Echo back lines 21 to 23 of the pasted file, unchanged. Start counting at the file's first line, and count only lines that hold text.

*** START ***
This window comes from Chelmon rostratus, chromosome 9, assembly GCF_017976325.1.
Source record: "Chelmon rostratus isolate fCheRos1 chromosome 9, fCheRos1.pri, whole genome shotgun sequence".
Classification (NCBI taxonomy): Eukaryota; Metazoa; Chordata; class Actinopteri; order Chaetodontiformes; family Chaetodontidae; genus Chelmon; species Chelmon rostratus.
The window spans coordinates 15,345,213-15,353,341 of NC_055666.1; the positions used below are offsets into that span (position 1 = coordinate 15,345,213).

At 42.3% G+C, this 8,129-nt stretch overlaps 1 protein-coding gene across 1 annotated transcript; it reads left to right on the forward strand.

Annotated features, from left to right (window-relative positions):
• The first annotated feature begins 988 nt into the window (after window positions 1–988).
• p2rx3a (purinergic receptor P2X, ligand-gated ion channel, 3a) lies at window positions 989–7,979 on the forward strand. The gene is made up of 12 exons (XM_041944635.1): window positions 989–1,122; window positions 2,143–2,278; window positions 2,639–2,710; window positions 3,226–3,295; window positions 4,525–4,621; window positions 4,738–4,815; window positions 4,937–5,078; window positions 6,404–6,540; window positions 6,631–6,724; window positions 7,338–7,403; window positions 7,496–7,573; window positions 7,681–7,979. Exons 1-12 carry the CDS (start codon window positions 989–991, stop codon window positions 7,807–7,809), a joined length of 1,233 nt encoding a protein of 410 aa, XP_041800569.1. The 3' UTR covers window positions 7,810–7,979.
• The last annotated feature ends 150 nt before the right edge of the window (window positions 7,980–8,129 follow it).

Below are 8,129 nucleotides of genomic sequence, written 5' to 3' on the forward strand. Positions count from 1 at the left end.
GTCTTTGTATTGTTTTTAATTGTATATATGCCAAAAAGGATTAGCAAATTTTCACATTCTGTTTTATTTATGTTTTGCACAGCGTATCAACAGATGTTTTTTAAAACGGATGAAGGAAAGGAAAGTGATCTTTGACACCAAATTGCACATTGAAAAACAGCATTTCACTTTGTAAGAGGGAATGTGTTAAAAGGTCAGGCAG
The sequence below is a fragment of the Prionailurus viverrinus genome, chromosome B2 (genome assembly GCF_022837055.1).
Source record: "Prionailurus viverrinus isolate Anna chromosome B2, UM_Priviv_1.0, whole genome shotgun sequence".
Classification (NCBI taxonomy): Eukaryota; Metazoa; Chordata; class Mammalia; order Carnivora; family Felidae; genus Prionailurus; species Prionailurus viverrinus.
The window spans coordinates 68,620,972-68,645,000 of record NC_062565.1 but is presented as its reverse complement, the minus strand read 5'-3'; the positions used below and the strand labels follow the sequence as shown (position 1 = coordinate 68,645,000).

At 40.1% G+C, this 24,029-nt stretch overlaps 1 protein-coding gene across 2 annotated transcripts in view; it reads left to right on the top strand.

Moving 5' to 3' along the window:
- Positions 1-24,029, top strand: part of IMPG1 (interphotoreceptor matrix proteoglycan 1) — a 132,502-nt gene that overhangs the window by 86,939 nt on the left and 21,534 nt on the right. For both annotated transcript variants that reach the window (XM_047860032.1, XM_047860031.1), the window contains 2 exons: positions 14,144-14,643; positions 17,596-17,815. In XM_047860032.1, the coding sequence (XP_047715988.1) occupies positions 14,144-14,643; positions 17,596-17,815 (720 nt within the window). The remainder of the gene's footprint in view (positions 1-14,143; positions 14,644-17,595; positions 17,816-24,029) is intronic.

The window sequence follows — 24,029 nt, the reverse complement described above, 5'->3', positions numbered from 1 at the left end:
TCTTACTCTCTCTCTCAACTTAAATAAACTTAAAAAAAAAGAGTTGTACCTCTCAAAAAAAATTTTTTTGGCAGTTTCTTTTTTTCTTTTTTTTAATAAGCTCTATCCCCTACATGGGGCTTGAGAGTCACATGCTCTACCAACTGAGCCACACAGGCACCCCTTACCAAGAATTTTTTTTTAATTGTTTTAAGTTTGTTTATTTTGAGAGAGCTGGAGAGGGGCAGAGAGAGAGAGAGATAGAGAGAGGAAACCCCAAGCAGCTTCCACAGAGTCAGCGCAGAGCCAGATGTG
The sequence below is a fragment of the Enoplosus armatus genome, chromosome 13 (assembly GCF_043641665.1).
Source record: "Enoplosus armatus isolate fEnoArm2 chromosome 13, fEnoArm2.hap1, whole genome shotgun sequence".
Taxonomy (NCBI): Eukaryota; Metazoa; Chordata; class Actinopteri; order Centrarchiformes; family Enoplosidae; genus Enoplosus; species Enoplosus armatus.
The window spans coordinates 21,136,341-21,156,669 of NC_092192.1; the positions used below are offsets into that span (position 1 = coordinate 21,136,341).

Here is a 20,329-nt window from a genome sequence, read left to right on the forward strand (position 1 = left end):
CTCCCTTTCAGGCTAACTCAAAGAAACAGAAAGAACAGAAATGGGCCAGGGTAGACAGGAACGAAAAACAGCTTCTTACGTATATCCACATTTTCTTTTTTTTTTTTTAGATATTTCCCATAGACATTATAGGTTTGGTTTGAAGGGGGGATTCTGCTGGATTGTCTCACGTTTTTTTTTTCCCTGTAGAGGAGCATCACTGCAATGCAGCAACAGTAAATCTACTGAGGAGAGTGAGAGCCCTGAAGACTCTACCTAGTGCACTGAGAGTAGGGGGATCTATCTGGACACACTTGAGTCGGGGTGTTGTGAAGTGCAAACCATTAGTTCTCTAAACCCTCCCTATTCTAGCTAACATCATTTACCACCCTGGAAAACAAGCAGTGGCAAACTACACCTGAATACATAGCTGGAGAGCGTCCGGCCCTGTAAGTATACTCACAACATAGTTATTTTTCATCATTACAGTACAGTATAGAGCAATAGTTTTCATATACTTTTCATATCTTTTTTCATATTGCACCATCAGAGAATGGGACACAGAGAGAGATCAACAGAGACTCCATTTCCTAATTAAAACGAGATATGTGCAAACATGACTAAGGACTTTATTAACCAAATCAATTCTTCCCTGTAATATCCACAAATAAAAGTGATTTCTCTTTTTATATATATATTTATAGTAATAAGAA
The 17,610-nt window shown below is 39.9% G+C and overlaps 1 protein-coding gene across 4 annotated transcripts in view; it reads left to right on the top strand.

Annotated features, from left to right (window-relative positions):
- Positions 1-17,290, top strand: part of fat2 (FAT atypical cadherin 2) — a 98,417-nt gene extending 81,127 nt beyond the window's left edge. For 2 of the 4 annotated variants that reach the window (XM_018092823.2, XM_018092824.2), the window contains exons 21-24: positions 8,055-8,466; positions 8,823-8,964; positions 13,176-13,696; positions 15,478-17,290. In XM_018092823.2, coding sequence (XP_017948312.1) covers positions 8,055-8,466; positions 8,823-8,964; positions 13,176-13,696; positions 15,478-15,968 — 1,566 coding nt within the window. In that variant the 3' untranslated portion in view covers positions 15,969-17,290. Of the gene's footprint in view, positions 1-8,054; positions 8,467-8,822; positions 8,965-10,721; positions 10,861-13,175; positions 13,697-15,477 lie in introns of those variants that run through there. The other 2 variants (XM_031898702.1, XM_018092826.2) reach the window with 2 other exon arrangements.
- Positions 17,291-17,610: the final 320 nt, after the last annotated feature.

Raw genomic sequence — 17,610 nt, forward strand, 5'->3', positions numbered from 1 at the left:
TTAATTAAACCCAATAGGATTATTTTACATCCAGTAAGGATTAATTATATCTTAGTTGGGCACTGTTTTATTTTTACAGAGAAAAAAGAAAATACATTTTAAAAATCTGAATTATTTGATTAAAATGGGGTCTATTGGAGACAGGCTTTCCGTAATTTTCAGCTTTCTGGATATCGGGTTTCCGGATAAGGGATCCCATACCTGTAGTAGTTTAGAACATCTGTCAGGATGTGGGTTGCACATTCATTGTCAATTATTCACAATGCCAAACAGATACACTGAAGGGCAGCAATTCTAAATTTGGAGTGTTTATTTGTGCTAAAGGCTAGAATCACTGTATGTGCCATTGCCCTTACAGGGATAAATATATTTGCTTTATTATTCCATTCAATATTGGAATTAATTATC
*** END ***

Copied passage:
The sequence below is a fragment of the Enoplosus armatus genome, chromosome 13 (assembly GCF_043641665.1).
Source record: "Enoplosus armatus isolate fEnoArm2 chromosome 13, fEnoArm2.hap1, whole genome shotgun sequence".
Taxonomy (NCBI): Eukaryota; Metazoa; Chordata; class Actinopteri; order Centrarchiformes; family Enoplosidae; genus Enoplosus; species Enoplosus armatus.